The title of this post might be taking it a bit far. However, libraries might just be getting a bit more frequently into the public eye of late. This article In The Guardian goes behind the scenes at the NSW State Library. The intrepid reporter is Caroline Baum, their first reader-in-residence. (Should the link not take you there, try a Google search on “Secrets of the library: ‘magic with livestock’ and Patrick White’s nanny’s trunk”. “Secrets of the library” will probably do the trick; the longer your search string, the more chances to make a typo. You don’t need the quote marks.)
Does a library really need a reader-in-residence? That’s what librarians do all day, isn’t it – read? (You wouldn’t say that, of course! You know that’s a bit like saying “people working in supermarkets must eat a lot”.) Personally, I think it is a darn good idea of NSWSL to make someone reader-in-residence, particularly if that someone is Caroline Baum. Library lifers such as I used to be, until early release for good behaviour, can stop noticing the extraordinary things they work with. An outsider can come in and say “You’ve got what?”, and write about it, for the general public, in a readable way.
This is a particularly valuable thing to do when the library has archival materials. These can be a massive time and resources sink, requiring special treatment galore. If they are unbound, the boxes you put them in, need to be acid-free. The cataloguing is much more elaborate. And you can’t just slap a label on the spine and stamp the thing. But these documents are unimaginably precious. Imagine not having Cook’s journals from the Endeavour, or Watkin Tench’s narrative of the establishment of Botany Bay. Somebody, some day, will want to go through Patrick White’s nanny’s trunk, too.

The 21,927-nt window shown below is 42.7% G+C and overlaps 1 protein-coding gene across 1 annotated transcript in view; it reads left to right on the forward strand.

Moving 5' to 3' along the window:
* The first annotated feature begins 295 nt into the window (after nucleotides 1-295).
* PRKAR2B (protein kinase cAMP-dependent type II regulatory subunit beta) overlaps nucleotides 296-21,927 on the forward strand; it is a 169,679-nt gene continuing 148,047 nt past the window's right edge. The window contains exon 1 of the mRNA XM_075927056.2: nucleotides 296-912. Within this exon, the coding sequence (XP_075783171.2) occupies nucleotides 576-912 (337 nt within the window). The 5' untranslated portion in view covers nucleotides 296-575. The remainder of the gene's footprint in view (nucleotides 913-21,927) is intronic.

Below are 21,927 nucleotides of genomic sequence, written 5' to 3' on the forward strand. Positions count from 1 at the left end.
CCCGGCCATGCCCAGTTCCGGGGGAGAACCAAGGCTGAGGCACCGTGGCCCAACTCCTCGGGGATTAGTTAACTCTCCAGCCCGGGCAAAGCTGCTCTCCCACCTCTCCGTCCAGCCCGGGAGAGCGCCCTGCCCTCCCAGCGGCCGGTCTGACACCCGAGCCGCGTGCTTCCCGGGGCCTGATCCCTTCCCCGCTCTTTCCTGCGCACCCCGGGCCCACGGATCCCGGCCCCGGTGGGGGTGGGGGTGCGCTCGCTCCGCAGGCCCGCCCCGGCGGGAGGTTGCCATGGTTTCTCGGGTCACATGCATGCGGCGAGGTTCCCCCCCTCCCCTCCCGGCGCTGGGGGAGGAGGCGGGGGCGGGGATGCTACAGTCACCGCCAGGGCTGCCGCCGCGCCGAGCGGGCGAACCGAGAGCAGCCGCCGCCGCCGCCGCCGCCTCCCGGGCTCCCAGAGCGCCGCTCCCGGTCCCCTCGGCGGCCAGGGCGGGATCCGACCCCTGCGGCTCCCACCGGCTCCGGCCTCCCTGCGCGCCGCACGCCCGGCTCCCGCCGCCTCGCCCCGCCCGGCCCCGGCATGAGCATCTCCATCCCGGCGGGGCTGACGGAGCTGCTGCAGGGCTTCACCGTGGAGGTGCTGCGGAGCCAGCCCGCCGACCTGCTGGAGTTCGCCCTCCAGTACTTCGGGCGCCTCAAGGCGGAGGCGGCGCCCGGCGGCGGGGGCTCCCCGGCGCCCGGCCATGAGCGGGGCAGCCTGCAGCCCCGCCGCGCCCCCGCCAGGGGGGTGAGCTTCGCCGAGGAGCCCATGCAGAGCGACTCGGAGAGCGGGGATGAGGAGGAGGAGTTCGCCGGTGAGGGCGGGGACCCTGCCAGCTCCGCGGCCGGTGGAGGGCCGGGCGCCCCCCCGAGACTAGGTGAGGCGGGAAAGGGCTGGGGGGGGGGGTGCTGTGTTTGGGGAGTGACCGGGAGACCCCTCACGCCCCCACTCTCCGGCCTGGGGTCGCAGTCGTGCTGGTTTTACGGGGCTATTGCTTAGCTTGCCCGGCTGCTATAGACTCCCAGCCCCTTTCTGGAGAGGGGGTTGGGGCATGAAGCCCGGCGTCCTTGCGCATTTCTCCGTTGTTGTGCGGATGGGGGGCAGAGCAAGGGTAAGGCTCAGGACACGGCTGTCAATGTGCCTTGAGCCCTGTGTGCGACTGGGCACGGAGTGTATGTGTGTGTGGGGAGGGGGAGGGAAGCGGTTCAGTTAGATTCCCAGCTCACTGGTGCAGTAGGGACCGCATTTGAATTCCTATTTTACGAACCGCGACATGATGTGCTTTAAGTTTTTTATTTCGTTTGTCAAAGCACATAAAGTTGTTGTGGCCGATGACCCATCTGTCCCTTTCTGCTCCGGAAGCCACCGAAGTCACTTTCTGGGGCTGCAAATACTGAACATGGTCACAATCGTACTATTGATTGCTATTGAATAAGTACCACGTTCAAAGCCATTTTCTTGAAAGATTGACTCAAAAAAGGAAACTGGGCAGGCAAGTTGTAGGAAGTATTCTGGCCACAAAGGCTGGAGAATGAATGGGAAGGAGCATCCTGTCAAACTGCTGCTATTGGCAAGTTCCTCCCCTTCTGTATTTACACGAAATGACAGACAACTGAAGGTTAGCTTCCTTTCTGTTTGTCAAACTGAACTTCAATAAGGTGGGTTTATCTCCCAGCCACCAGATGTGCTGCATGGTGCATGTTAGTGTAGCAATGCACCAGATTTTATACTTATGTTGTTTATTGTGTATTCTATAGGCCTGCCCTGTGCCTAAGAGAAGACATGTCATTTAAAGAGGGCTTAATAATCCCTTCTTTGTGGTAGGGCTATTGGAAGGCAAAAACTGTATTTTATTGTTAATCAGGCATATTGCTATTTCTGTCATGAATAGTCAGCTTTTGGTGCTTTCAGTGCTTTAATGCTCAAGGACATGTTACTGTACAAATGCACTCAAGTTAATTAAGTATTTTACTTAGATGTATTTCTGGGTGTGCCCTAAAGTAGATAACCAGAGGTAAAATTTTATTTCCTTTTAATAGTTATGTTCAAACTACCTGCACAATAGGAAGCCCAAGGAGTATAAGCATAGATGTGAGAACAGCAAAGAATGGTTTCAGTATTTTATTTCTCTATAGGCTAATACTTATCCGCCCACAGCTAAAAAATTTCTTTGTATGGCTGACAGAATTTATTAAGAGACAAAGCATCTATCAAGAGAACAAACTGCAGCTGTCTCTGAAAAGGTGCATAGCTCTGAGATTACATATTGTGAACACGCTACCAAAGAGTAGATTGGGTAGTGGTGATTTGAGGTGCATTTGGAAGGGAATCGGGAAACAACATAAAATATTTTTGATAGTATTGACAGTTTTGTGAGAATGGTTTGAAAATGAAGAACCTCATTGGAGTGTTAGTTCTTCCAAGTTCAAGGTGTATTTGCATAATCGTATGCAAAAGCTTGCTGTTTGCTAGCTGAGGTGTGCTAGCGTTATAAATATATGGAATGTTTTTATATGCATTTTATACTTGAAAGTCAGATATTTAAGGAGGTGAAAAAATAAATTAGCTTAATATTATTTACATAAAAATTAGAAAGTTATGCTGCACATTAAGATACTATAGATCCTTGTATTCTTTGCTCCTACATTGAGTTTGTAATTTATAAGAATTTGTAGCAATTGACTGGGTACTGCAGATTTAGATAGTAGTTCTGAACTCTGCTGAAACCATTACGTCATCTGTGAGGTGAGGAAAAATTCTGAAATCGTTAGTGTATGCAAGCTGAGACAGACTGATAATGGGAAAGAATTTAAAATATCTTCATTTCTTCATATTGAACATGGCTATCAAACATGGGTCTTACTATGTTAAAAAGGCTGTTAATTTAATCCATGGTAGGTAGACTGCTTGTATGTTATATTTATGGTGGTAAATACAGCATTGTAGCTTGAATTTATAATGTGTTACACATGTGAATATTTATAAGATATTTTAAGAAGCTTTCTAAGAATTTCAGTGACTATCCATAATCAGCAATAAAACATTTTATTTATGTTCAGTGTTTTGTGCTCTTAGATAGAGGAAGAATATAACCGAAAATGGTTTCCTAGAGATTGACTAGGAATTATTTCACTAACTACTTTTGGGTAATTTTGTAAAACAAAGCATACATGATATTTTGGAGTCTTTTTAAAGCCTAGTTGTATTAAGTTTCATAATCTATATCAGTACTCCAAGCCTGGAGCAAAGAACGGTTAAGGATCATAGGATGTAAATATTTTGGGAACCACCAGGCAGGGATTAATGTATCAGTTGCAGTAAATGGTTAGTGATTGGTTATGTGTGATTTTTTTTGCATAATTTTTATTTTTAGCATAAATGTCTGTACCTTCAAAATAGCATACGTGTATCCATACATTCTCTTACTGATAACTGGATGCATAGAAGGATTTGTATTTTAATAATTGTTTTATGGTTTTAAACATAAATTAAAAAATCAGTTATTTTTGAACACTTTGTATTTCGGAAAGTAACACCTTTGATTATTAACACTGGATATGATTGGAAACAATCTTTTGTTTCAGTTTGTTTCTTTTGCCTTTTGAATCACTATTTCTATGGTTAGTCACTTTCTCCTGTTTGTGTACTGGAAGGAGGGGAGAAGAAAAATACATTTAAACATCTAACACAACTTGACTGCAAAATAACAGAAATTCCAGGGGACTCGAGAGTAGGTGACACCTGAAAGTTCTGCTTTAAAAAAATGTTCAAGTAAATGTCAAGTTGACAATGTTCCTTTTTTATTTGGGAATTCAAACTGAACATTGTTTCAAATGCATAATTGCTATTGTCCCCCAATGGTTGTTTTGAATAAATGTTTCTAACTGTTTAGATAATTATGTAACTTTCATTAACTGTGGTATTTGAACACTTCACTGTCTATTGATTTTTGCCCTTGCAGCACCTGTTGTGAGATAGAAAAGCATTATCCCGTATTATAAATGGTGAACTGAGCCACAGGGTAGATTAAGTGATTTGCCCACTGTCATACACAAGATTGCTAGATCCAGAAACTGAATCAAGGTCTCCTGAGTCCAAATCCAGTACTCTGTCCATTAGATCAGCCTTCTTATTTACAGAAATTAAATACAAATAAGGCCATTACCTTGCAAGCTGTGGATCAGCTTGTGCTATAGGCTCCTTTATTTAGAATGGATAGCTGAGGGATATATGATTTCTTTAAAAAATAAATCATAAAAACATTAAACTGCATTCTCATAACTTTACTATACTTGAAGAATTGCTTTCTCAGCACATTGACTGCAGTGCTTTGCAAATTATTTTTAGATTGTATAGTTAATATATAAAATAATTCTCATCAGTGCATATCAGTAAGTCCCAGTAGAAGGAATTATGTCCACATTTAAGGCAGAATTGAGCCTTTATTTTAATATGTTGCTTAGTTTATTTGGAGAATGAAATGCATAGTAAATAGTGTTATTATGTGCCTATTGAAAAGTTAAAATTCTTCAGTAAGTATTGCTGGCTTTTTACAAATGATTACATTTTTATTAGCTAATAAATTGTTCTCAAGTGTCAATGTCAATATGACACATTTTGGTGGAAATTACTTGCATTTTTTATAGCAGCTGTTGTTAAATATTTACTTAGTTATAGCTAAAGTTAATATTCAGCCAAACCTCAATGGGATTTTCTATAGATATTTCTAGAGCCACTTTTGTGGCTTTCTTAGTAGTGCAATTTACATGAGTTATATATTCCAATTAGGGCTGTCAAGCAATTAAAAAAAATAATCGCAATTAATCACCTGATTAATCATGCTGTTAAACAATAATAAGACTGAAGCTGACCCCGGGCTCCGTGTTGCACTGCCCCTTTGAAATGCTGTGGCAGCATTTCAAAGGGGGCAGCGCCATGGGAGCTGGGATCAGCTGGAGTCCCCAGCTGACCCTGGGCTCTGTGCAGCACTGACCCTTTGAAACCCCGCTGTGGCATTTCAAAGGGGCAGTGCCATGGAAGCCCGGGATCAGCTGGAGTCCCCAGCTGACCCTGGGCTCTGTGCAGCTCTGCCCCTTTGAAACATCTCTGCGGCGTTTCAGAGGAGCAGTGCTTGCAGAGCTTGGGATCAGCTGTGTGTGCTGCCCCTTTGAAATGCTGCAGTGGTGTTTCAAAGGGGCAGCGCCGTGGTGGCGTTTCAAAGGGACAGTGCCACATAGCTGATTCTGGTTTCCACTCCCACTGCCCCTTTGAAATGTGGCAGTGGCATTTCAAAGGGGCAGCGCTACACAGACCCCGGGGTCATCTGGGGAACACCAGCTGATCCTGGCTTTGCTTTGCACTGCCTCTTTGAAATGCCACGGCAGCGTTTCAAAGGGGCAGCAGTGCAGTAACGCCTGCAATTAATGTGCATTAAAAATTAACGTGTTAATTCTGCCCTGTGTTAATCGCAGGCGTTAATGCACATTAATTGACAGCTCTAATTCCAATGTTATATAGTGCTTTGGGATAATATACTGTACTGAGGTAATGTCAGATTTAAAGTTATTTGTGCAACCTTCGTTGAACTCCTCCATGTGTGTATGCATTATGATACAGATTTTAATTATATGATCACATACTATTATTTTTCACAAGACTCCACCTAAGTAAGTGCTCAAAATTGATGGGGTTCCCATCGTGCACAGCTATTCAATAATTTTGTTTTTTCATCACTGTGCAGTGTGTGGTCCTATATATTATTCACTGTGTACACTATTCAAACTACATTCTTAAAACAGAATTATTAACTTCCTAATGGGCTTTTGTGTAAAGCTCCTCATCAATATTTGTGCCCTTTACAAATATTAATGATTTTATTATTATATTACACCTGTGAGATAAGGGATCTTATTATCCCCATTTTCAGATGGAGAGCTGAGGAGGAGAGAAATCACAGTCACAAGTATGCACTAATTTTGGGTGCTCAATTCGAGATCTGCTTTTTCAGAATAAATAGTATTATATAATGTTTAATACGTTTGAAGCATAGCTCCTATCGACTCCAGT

There is an unstated conflict for those working with rare books, special collections, or whatever they are called this week. You want people to know you’ve got them, and you don’t really want people to know you’ve got them. After all, the people who need to know about these things, like researchers, will already know, right? No need to put it too widely about. Nowadays, however, I think rare books specialists really do want to tell people about all the great things they’ve got. (Put this down to a win/win combination of professional ethics and needing continuing funding.) They certainly put a lot of effort into cataloguing and digitising them, for everyone who has a web browser to read.
Caroline Baum’s article takes in a few of the fabulous treasure troves in NSWSL, like the Robbins collection about stage magic. Some of the cookbooks sound familiar from my Special Collection days. There was an eighteenth century one all about puddings, jellies and confections; the jelly moulds looked exactly like the ones used today. There is something very touching about holding a cookbook that has notes scrawled in the margins. The exercise books of handwritten recipes, or ones clipped from yellowing newspapers, are even more intimate. People in a hundred badly-lit kitchens actually scribbled on, peered at, and sweated over these things. All to feed those they loved.